Freshmen begin new path, seniors’ path coming to a close in production of The Laramie Project

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Freshmen begin new path, seniors’ path coming to a close in production of The Laramie Project

Junior Khol Parker plays the role of Rob Debree, who interviews 
Aaron McKinney, one of Matthew Shepard's murderers.

Junior Khol Parker plays the role of Rob Debree, who interviews Aaron McKinney, one of Matthew Shepard's murderers. "I felt like it was a good time to connect to people who had the same interest as me," Parker explains.

Elijah Bivins

Junior Khol Parker plays the role of Rob Debree, who interviews Aaron McKinney, one of Matthew Shepard's murderers. "I felt like it was a good time to connect to people who had the same interest as me," Parker explains.

Elijah Bivins

Elijah Bivins

Junior Khol Parker plays the role of Rob Debree, who interviews Aaron McKinney, one of Matthew Shepard's murderers. "I felt like it was a good time to connect to people who had the same interest as me," Parker explains.

For many senior theater students at GCAA, The Laramie Project was their last play, and for a few freshman, it was their first real high school production.

“I would say that the freshmen were split between the really hungry and really excited to be a part of something, and have an opportunity to showcase their skill and why they even came to this school, and then the not quite understanding the bigness of what it takes to do a show, and maybe even a bit overwhelmed,” said Brandon Riley, theatre teacher and cast member of The Laramie Project.

Being able to work alongside theater students during the Laramie Project gave freshman Eva Miller a chance to hone her acting skills. She said that it’s different to be taught how to do something and to see someone do it, because that is what they’re best at.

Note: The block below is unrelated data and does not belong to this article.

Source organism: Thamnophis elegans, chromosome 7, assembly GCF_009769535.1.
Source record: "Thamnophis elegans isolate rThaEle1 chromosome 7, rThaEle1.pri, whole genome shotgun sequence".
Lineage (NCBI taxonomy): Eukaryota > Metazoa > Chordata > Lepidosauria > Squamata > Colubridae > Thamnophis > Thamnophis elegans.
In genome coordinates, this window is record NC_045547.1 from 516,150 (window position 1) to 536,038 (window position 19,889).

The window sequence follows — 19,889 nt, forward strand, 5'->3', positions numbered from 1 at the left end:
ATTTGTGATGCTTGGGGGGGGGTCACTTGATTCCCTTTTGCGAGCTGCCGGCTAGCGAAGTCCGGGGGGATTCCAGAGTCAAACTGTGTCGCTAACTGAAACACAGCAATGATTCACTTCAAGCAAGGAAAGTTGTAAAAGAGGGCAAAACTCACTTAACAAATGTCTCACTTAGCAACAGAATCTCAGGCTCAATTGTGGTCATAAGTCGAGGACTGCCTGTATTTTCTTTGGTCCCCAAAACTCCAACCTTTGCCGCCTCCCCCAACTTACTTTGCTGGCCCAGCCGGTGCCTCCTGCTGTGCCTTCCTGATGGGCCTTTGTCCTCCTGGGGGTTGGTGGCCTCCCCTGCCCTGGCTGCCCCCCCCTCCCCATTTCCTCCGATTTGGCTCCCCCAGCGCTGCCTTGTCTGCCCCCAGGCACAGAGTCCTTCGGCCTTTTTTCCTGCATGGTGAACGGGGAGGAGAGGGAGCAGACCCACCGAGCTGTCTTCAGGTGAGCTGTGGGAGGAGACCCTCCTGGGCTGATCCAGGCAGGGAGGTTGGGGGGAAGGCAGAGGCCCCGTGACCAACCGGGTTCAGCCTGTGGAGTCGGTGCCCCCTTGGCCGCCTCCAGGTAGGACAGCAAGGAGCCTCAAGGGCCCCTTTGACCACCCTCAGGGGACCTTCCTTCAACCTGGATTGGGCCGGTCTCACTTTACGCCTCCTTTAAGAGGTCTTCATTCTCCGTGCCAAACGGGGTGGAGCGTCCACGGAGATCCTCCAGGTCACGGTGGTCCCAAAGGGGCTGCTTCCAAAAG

Amirah Bauder, another freshman, also used the opportunity to learn from the upperclassmen. Watching the other students helped her figure out what decisions she had to make and things she wanted to try and do.

“I got to see what kind of acting choices they were making and the kind of styles and choices that they were doing and figuring out, like seeing them do what their choices for acting really influenced what I wanted to try and do,” she said.

With the different classes and age separation, the play gave the upperclassmen, like junior Kohl Parker, a chance to connect to the younger students.

“I really like being involved with the underclassmen, and the whole high school… I felt like it was a good time to connect to people who had the same interest as me. Because next year, as a senior, it’s going to be harder to connect with the underclassmen, so it’s good to have those connections now,” said Parker.

For Parker, whose friends are mainly seniors, this was even more complex. He had to deal with the fact that this was the last time he’d be with that group of people, and said that it was intense during the last show.

For Marnice Davis, junior, the age difference didn’t matter. She didn’t see a big difference between herself, her fellow juniors, and the freshman. For her, it was a really good experience, because the younger students had the same sort of maturity that juniors would have. She said that is was really nice working with them.

The connections gave seniors like Sariah Henning a chance to reflect on their time in the theater department.

“I’m feeling very nostalgic, of like this is all that I’ve known and it’s weird that it’s ending,” she said.